Afterglow

Studio Album by released in 2012

Afterglow review

A project that overcame the expectations

Black Country Communion is one of those super bands a single glance at whose lineup is enough to know you have to try their new album. Once vocalist Glen Hughes (Deep Purple), keyboardist Derek Sherinian (ex-Dream Theater), Jason Bonham (Led Zepellin) and virtuosic solo-guitarist Joe Bonamassa, you can be sure to expect an extraordinary work from them. Well, this world rock best-of team did demonstrate an extraordinary work after releasing a self-titled album. Enviers and skeptics were quick to speak up sharing speculations that projects like that do not love long, that they have nothing to offer but big names, and that the band would soon be forgotten. Everything turned out … totally opposite. Black Country Communion seem to do everything not like it is done in the contemporary show business. The rockers managed to record three albums in the two years the band has existed. How can it be like that in the times when even the most famous, demanded and trendy performers make new records every two, three and even four years on average! Yet the most encouraging thing is that the band’s third offer, Afterglow, in terms of material and delivery is at least as good as the two before.

Afterglow is the greatest chemistry in the band

Afterglow starts as if there is no hurry and there will be nothing to surprise listeners. The first two tracks of the new Black Country Communion album are just solid hard rock songs breathing the seventies. We feel how great the chemistry is among the musicians, who know what and how they have to do to get the best result. However, when the time comes for Midnight Sun, and Confessor, we get to sense the might and the power of the ensemble. The pace grows swiftly, Hughes gets to more challenging vocal lines, while Joe and Derek take turns playing exquisite solos. Cry Freedom is a highlight featuring the vocal duo of Hughes and Bonamassa. In the middle of the set lies Afterglow, which, like a good film, kicks off moderately, intriguingly, delaying the best part. The quiet intro grows into substantial crushing hard rock with no drawbacks spotted. Speaking of slower material, there is a profound and touching ballad called The Circle. It is a spacious seven-minute piece with the leading part assigned to Hughes. It is no secret ballads are the best when you need to listen through all the hues and shades of the frontman’s singing.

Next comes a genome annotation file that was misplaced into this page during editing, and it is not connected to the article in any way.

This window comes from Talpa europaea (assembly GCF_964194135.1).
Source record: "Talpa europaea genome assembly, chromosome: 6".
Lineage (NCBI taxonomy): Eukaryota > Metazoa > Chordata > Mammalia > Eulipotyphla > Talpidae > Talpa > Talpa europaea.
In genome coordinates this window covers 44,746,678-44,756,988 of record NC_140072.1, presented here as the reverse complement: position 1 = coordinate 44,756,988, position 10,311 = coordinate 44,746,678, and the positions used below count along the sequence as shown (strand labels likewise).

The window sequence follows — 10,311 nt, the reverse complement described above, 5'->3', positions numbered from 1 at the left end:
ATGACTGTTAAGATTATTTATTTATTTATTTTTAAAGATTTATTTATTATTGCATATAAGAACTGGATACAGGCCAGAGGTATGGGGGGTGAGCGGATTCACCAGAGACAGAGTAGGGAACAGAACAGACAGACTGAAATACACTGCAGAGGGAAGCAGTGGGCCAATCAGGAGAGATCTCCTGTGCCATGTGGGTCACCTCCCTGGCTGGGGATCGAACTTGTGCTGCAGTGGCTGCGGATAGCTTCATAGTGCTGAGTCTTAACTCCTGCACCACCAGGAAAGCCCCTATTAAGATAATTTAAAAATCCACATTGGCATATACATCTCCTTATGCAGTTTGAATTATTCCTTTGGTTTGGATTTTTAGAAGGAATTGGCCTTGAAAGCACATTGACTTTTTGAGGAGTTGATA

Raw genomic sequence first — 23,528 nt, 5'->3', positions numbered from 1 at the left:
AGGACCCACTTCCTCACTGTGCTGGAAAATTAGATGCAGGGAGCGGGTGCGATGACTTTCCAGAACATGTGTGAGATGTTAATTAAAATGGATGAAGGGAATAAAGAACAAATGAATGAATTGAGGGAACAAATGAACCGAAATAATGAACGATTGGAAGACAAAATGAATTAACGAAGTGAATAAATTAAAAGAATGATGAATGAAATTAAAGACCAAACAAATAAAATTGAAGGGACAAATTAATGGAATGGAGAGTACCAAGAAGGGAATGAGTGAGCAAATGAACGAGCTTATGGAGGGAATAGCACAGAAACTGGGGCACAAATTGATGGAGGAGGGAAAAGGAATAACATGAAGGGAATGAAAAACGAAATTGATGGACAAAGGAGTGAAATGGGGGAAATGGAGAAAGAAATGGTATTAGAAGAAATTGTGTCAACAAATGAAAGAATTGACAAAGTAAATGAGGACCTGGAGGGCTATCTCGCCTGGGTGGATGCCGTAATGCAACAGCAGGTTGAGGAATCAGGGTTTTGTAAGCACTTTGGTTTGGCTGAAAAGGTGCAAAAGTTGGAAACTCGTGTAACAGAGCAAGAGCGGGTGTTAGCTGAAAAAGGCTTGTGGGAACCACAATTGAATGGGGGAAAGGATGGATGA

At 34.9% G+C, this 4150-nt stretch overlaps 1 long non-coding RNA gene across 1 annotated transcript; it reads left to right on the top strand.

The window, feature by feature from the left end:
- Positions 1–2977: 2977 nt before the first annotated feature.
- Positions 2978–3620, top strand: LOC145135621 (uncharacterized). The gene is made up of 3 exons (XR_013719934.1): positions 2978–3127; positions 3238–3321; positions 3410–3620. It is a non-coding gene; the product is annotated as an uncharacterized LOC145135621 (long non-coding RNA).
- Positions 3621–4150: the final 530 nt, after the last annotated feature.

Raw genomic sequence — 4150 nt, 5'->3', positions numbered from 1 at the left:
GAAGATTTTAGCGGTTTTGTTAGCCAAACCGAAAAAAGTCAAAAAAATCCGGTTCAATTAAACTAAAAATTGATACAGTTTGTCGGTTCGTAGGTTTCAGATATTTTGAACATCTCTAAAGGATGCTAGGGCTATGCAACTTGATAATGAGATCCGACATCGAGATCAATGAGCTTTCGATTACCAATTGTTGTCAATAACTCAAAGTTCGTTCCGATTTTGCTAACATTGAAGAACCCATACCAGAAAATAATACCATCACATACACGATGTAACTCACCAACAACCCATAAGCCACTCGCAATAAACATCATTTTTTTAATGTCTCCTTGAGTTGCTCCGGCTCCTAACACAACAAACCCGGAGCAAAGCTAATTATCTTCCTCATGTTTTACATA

They play classic hard rock, but have a unique style

Afterglow is good from the first to the very last track. It is a wonder how and when the musicians managed to record so much good material! And this is the sheer talent that did it. The ending of the record appears even stronger than the beginning, which rarely happens. Black Country Communion first offer a very tuneful and emotional song called The Giver, and then close the record flat out with a heavy and dynamic smasher Crawl. And now try to decide which the band’s three long players is the best. Probably, there is no need for a question like that. Black Country Communion were quick and clear to chose the style they wanted to play, and they have never walked out of the borders thereof. They play hard rock in is best form, which, on the one hand, has flawlessly performed and recorded parts, and on the other hand boasts that raw sounding it needs. Considering the status and level of the musicians gathered under the flag of this band, we have no right to argue that Afterglow is another walk down a beaten track. The music of these songs indeed call for direct associations with the music of the glorious past, but each of Black Country Communion members contributed something of his own to make this material truly original and a total must have for all fans of this music.